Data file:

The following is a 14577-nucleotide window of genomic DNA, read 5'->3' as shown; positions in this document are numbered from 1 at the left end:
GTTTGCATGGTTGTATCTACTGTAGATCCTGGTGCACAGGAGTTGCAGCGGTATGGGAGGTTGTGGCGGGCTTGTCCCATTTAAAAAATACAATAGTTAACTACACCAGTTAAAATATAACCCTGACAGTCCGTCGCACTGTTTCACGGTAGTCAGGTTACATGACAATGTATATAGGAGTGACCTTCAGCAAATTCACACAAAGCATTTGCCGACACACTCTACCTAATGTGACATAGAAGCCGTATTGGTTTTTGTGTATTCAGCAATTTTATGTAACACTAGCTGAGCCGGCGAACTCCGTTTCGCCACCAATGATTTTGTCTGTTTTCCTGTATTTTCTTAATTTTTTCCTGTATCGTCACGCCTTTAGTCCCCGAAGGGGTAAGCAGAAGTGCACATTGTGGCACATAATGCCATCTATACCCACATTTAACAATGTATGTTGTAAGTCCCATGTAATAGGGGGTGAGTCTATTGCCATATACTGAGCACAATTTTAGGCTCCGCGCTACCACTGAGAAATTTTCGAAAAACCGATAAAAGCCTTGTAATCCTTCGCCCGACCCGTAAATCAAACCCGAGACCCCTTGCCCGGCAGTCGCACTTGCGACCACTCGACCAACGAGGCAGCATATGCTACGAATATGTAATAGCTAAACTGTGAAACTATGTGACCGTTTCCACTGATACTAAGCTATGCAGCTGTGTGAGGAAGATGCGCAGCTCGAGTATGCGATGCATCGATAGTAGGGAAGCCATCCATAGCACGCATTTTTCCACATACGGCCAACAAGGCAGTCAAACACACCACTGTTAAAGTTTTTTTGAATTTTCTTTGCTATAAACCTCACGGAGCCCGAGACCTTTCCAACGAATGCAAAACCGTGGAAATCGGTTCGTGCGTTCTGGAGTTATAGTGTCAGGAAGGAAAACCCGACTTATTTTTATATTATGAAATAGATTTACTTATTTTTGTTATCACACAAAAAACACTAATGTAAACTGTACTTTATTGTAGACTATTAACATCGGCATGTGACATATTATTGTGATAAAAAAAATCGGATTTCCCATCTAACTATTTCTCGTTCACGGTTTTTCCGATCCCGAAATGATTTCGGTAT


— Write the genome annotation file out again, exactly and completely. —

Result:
The following is a 14577-nucleotide window of genomic DNA, read 5'->3' as shown; positions in this document are numbered from 1 at the left end:
GTTTGCATGGTTGTATCTACTGTAGATCCTGGTGCACAGGAGTTGCAGCGGTATGGGAGGTTGTGGCGGGCTTGTCCCATTTAAAAAATACAATAGTTAACTACACCAGTTAAAATATAACCCTGACAGTCCGTCGCACTGTTTCACGGTAGTCAGGTTACATGACAATGTATATAGGAGTGACCTTCAGCAAATTCACACAAAGCATTTGCCGACACACTCTACCTAATGTGACATAGAAGCCGTATTGGTTTTTGTGTATTCAGCAATTTTATGTAACACTAGCTGAGCCGGCGAACTCCGTTTCGCCACCAATGATTTTGTCTGTTTTCCTGTATTTTCTTAATTTTTTCCTGTATCGTCACGCCTTTAGTCCCCGAAGGGGTAAGCAGAAGTGCACATTGTGGCACATAATGCCATCTATACCCACATTTAACAATGTATGTTGTAAGTCCCATGTAATAGGGGGTGAGTCTATTGCCATATACTGAGCACAATTTTAGGCTCCGCGCTACCACTGAGAAATTTTCGAAAAACCGATAAAAGCCTTGTAATCCTTCGCCCGACCCGTAAATCAAACCCGAGACCCCTTGCCCGGCAGTCGCACTTGCGACCACTCGACCAACGAGGCAGCATATGCTACGAATATGTAATAGCTAAACTGTGAAACTATGTGACCGTTTCCACTGATACTAAGCTATGCAGCTGTGTGAGGAAGATGCGCAGCTCGAGTATGCGATGCATCGATAGTAGGGAAGCCATCCATAGCACGCATTTTTCCACATACGGCCAACAAGGCAGTCAAACACACCACTGTTAAAGTTTTTTTGAATTTTCTTTGCTATAAACCTCACGGAGCCCGAGACCTTTCCAACGAATGCAAAACCGTGGAAATCGGTTCGTGCGTTCTGGAGTTATAGTGTCAGGAAGGAAAACCCGACTTATTTTTATATTATGAAATAGATTTACTTATTTTTGTTATCACACAAAAAACACTAATGTAAACTGTACTTTATTGTAGACTATTAACATCGGCATGTGACATATTATTGTGATAAAAAAAATCGGATTTCCCATCTAACTATTTCTCGTTCACGGTTTTTCCGATCCCGAAATGATTTCGGTAT